Retail giant Amazon.com, Inc. (NASDAQ:AMZN) is rapidly building out its grocery pickup and delivery business, once again putting it in direct competition with Wal-Mart.
According to Bloomberg:
The e-commerce behemoth is building pickup locations for groceries in Seattle that could open by the end of the year, according to someone familiar with the plans, echoing a strategy embraced by its chief brick-and-mortar rival.
The move has been years in the making. The company started its grocery delivery service, AmazonFresh, way back in 2007. Initially offered only in Amazon’s home base of Seattle, the service has since expanded to 16 metro markets. In an important development, AMZN was recently able to turn a profit on the service:
Recently AmazonFresh hit a milestone when it stopped losing money in Seattle, according to the person. Earlier this month, the company dropped the price from $299 a year to $15 a month in the U.S. — $180 annually — which proved immediately popular with shoppers and emboldened Amazon to accelerate its grocery ambitions, the person said.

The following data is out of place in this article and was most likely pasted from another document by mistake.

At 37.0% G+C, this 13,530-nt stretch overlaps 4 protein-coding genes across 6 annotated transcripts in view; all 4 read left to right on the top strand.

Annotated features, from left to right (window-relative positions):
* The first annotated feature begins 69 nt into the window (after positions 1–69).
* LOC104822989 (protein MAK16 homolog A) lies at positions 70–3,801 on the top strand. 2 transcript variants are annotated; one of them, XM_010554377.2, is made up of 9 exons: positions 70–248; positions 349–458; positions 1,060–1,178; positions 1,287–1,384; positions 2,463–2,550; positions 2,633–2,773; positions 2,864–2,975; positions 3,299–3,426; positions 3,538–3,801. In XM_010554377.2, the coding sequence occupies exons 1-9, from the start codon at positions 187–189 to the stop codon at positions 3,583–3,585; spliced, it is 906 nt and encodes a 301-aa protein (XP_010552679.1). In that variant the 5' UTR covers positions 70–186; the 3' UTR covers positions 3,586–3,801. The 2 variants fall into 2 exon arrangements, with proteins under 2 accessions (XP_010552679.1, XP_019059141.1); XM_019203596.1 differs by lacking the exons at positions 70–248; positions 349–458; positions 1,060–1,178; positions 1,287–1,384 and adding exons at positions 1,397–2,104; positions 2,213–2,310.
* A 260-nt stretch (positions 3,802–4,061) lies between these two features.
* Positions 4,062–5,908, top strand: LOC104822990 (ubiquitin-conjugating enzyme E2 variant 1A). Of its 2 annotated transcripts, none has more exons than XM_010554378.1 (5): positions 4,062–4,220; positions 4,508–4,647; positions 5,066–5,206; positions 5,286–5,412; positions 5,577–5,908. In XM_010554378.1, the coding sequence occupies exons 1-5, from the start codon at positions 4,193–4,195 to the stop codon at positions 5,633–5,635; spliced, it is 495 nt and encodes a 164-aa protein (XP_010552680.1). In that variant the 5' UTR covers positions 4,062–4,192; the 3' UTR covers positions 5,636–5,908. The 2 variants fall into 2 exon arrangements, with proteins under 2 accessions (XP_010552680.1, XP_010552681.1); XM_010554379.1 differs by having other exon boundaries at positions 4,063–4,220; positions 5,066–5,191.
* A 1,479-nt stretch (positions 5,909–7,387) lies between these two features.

Selling groceries — even via traditional brick and mortar stores — is a difficult business to begin with. Margins are exceedingly low, competition is high, and spoilage is a constant issue. Delivering groceries is even harder, since it requires several additional layers of logistics.
But the opportunity to disrupt the $600 billion grocery business is huge — and if there’s anyone that can pull it off, it’s Amazon.
Amazon shares rose $1.50 (+0.19%) to $811.82 in Friday morning trading. Year-to-date, AMZN has gained 19.77%, versus a 4.49% rise in the benchmark S&P 500 during the same period.